Police inspector Rajesh Babu wearing coronavirus-themed helmet speaks to a motorist at a checkpoint in Chennai on March 28, 2020.
Police inspector Rajesh Babu wearing coronavirus-themed helmet speaks to a motorist at a checkpoint in Chennai on March 28, 2020.
Photo: Getty Images

Rajesh Babu, a police officer in Chennai, India, has started wearing a helmet while enforcing a lockdown of the country’s 1.3 billion people. But it’s not just any helmet. Babu’s headgear is designed to look like the new coronavirus, which causes the disease covid-19. And it’s just one more sign that our current reality continues to get weirder and weirder as the global pandemic rages on.

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India’s Prime Minister Narendra Modi made a surprise announcement on March 24 that everyone in India would be forbidden from leaving their homes for 21 days starting at midnight—the largest mass lockdown in human history. But the lockdown has been met with resistance, as many people were stuck in places they didn’t live and some simply couldn’t find food. India’s enormous homeless population is another thing entirely.

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But police officers in India have started to deploy new tactics in an effort to scare the average citizen into staying home, provided they have one. Officers like Rajesh Babu are wearing bizarre helmets, designed like the images released of the new coronavirus. And it’s not just Babu.

Getty Images published new photos overnight showing traffic police in Bangalore, the capital of India’s state of Karnataka, wearing their own coronavirus-inspired helmets. It’s not clear if they were inspired by Babu, who’s over 200 miles away.

Traffic police personnel wearing coronavirus-themed helmets participate in a campaign to educate the public during a government-imposed nationwide lockdown as a preventive measure against the COVID-19 coronavirus in Bangalore on March 31, 2020.
Traffic police personnel wearing coronavirus-themed helmets participate in a campaign to educate the public during a government-imposed nationwide lockdown as a preventive measure against the COVID-19 coronavirus in Bangalore on March 31, 2020.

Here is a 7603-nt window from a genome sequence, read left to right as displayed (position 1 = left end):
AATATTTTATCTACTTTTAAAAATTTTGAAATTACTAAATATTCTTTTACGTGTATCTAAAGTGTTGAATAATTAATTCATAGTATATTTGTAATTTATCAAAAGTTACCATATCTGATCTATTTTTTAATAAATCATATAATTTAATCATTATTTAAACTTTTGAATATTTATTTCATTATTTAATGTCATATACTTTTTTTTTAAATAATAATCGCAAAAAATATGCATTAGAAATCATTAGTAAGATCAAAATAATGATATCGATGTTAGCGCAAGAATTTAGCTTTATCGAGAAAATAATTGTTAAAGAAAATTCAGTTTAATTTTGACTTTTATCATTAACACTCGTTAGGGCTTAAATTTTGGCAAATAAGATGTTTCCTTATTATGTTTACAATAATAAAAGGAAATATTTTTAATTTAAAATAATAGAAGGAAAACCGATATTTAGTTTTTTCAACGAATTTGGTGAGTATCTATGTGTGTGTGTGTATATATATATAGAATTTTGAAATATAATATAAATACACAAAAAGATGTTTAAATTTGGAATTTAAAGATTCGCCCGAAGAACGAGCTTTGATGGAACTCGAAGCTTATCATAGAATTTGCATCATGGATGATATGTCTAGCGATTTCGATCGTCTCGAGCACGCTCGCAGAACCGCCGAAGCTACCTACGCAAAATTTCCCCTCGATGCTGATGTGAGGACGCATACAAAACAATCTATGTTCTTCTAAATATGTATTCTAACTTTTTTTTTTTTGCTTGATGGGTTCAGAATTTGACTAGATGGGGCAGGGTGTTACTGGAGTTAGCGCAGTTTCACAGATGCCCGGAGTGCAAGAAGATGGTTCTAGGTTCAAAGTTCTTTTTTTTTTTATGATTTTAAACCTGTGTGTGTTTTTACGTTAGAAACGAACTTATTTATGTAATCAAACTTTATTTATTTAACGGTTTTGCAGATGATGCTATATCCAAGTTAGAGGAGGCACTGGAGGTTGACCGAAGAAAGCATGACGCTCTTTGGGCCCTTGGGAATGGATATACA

Photo: Getty Images

India, which has 1,251 confirmed cases of covid-19 and at least 32 deaths, is not unique in imposing a strict lockdown of its country. Roughly 75 percent of Americans are currently in some form of lockdown, according to CNN, and countries like Italy and Spain are in almost total lockdown as well.

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But lockdowns do tend to highlight societal inequalities, especially in India, where about 80 percent of workers are in the “informal sector” meaning that they’re not protected by labor laws.

“I hear there is a virus from China going around,” one young boy from India who scavenges scrap metal from dumps told the New York Times this week. “But I’m more afraid of the police and not being able to eat.”

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Even citizens in wealthy countries like Italy are worried about where they’re going to find their next meal, with economies grinding to a halt. People in southern Italy are clashing with police because they’re stuck indoors and simply don’t have access to food.

“It’s already 15 to 20 days that we’ve been inside. We’re at our limit,” one Italian says in a video that has gone viral in Italy and the UK.

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“Like my daughter, other children in a few days won’t be able to eat this bit of bread. Rest assured, you will regret this because we’re going to have a revolution.”

And the U.S., which last night saw its death toll from covid-19 surpass the number of deaths from 9-11, has its own problems with inequality, made worse by a very weak social safety net. One teen who recently died of covid-19 was turned away from an urgent care clinic in Lancaster, California and told to go to the emergency room because he didn’t have health insurance, but he went into cardiac arrest on the way there. He was revived at the ER, but died about six hours later, according to the mayor of Lancaster.

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In Las Vegas, where the city’s hotels sit empty because of the state’s lockdown, homeless people are still sleeping on the streets. But authorities have adopted new terms to make it sound like the country’s most vulnerable populations are being cared for.

The photo below shows what’s been described as a “temporary homeless shelter” in the parking lot of the Cashman Center, complete with white lines drawn on the pavement for “social distancing.”

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People are shown in social-distancing boxes at a so-called “temporary homeless shelter” set up in a parking lot at Cashman Center on March 30, 2020 in Las Vegas, Nevada.
People are shown in social-distancing boxes at a so-called “temporary homeless shelter” set up in a parking lot at Cashman Center on March 30, 2020 in Las Vegas, Nevada.
Photo: Getty Images

It’s not clear how anyone can dare to use the term “shelter” when looking at that photo. But this is our new reality. Sadly, it looks very similar to our old reality, but with more cops in weird sci-fi helmets.

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Matt Novak is the editor of Gizmodo's Paleofuture blog

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